Splurge with Spurge

Chinese tallow tree (Sapium sebiferum)

The sun-loving equivalent of baby’s tears, it grows rampantly and, left unchecked, will take over every bare spot of garden earth within a week or two.
Spotted prostrate spurge takes over just when you have declared victory over petty spurge (Euphorbia peplus), its cool-weather cousin. Petty spurge is also about as delightful as a weed can be. Its claim to fame is a fresh yellow-green color and an unusual leaf arrangement that gives it the look of a diminutive pagoda.
Like all plants in the Euphorbiaceae or spurge family, these weeds have a milky white sap that can cause severe skin irritation to certain people in much the same way that different people will be variously affected by contact with poison ivy. Hortus Third advises against planting the various ornamentals in the spurge family near ponds, since sap from their broken roots can be lethal to fish. The juice from certain spurges has been used in making poison arrows.
The castor bean (Ricinus communis), another spurge relation, and considered by some to be the most poisonous of all plants, is a common weed in Los Angeles vacant lots and other open spaces. It is a striking species, growing up to 15 feet tall, with sharply lobed, palmate leaves that turn bright red or crimson as the season progresses. Despite its onerous reputation, many interesting cultivars of castor bean have been developed, although they are seldom available commercially.
Also in the spurge family is the Chinese tallow tree (Sapium sebiferum), one of the most attractive small- to medium-size ornamental trees.  It has leaves that shimmer in red, bronze and gold during the fall.   However, its roots are aggressive and its fruits are polished ball bearings that you can slip and slide on if they drop on your sidewalk.  So plant Chinese tallow tree away from hardscape surfaces.
It was in the Mediterranean seacoast town of Netanya, Israel, that I made the acquaintance of the snowbush (Breynia nivosa), an extraordinary tropical spurge with variegated green, cream and pink leaves. It is used as a hedge plant in Netanya, although I don’t believe it would grow in Los Angeles, except as a house plant, because of our low humidity and cool evenings.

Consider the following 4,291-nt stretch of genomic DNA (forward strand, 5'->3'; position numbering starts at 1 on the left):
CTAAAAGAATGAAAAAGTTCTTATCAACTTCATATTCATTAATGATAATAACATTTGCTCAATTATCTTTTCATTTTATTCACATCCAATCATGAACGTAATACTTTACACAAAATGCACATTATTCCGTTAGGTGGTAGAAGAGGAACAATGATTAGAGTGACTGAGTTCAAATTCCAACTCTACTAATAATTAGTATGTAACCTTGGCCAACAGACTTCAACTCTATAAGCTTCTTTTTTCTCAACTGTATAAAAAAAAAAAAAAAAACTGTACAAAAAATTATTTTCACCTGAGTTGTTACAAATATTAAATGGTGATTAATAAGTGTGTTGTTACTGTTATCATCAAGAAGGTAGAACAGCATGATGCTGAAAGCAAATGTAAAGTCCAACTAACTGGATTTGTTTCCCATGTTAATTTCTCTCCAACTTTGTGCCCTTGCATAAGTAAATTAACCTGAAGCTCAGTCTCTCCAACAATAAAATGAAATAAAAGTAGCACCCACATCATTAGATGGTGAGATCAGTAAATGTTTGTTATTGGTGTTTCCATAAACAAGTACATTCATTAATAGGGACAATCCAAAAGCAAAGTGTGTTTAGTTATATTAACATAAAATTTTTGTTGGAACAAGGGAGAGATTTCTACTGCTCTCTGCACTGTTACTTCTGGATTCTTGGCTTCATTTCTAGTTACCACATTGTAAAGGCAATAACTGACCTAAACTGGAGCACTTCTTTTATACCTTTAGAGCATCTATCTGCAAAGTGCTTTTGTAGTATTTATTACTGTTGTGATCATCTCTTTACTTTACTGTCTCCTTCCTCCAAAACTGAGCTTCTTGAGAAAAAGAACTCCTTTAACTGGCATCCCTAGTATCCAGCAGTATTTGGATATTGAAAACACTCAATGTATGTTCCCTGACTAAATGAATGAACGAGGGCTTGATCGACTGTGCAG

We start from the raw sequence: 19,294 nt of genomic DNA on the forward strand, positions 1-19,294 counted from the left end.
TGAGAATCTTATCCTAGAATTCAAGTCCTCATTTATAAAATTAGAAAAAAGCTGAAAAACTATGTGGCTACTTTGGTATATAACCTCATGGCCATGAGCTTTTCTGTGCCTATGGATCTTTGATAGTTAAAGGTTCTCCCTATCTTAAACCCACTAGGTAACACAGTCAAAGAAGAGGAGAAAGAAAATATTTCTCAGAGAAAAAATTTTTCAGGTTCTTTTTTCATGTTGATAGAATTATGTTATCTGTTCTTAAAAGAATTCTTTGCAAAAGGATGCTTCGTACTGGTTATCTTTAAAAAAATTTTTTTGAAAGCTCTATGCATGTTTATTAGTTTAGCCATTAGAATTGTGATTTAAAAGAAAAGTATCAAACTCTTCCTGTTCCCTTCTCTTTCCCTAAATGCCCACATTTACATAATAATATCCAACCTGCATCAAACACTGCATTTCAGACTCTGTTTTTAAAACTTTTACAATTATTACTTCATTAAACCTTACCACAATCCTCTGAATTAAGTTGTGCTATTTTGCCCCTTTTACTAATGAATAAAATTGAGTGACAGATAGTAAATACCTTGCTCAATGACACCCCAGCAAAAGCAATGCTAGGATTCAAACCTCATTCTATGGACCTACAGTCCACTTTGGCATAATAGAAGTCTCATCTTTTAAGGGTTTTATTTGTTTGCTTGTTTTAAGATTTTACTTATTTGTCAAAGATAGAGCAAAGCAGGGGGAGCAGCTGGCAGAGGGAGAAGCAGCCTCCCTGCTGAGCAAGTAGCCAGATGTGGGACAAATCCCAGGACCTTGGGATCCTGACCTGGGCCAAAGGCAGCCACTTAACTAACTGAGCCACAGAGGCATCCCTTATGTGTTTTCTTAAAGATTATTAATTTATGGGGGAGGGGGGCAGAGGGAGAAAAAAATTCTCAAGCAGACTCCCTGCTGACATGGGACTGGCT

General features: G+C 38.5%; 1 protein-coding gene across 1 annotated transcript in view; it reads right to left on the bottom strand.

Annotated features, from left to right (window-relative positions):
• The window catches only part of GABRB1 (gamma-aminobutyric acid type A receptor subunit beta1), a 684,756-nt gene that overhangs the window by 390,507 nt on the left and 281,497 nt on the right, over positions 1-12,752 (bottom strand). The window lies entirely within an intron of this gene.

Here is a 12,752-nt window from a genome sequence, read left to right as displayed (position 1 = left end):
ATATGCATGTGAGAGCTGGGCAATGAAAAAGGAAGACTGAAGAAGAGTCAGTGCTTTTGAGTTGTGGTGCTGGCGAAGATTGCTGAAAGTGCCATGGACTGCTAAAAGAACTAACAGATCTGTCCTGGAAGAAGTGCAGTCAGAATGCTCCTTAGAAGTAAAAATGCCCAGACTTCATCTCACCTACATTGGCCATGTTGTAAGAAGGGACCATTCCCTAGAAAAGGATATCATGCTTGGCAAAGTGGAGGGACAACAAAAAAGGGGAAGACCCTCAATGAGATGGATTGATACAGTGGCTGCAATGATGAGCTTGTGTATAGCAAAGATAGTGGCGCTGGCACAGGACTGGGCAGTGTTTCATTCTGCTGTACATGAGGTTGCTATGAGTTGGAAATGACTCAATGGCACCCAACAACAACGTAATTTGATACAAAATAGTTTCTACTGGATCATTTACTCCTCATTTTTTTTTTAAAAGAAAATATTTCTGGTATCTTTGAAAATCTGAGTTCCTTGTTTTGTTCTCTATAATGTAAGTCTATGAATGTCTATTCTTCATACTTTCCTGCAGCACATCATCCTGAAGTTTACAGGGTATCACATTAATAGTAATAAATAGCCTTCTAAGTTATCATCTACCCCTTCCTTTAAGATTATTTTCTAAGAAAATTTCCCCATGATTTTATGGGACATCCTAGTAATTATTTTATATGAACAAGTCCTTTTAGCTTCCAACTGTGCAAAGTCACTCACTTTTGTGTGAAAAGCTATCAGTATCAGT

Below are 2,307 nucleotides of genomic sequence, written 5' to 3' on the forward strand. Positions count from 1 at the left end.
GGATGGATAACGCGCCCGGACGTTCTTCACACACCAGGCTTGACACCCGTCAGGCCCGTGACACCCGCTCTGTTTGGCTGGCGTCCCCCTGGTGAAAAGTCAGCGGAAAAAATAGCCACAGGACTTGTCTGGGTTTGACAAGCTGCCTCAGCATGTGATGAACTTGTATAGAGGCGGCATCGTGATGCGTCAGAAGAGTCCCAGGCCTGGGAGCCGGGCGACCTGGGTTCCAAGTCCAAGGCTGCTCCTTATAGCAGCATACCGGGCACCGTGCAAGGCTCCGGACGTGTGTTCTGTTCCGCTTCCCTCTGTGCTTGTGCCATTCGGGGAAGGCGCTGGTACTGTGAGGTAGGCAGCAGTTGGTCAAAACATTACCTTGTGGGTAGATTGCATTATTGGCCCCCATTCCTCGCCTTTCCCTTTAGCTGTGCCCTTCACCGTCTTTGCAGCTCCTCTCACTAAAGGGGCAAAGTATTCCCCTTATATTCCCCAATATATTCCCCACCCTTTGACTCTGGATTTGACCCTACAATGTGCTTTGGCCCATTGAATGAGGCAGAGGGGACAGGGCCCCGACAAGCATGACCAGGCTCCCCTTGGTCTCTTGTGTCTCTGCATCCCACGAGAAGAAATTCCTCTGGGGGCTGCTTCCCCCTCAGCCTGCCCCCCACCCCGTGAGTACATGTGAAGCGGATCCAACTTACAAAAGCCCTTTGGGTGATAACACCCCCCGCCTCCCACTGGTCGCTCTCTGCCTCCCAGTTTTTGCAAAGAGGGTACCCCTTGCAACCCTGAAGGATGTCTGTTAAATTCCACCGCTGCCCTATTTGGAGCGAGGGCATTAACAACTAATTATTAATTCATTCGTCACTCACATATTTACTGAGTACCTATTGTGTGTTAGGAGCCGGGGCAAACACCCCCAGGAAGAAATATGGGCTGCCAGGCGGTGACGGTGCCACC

Another tropical hedge plant – it’s a staple in the Cayman Islands – that we grow as a houseplant is the croton (Codiaeum variegatum), also a spurge. The croton is that plant whose waxy, variegated leaves are colored in bright green, yellow and red. It needs good light to show its colors, so make sure you put it either next to a window or below a skylight.
The name game
Two weeks ago, I asked two questions in this column and was lucky to have readers who could answer them. The first concerned the proper name of an oxalis with maroon leaves and lilac flowers.
I was informed by Alan Pollack that the full botanical name of this plant is Oxalis Regnellii “Rubra.” Ted Rupp passed along similar information, together with the plant’s common name, which is pink shamrock. Rupp also wrote that “despite my notorious brown thumb, I have six plants still growing from bulbs purchased in 1993.” Rupp bought these from Mellinger’s, a mail-order nursery (2310 S. Range Road, North Lima, Ohio 44452; (330) 549-9861.
Lettuce enlighten you
I also wondered why lettuce grown in Los Angeles gardens tastes so bitter. I was enlightened by Theodora Howell of West Hills, who is horticulture chair of the West Valley Garden Club, which is as wise a group of gardeners as you will find anywhere.
Howell wrote as follows: “Being from the Midwest, I can assure you that lettuces belong in cooler weather. When the weather gets hot, it turns bitter and `bolts,’ which means it’s going to bloom and set seed. We buy lettuce 12 months of the year because of air conditioning and greenhouses. But in the home garden, it simply cannot be done. Sow lettuce in batches, starting in October. The batches should be sown two weeks apart. One package of seeds can make three or four batches. Then when you harvest, and you can start as soon as there are good-sized leaves, all you do is pinch the leaves from the plant instead of uprooting it. That should keep you in lettuce (all kinds) until June, if the weather stays cool. Don’t even think of growing lettuce in the hot weather we have had so much of this year … But I wonder why the nurseries even sell lettuces in six packs when it comes up so quickly and easily from seed.
Tip of the week: Yvonne Savio and her master gardeners impart this bit of advice: “Use pliers to pull unwanted tree seedlings without having them break off at ground level and grow back stronger than ever. Grasp the stem at the soil line, carefully wind the stem around the pliers, and pull straight upward. The whole root system will come out, even in dry soil. Soaking the area the day or two beforehand will ease the task.”

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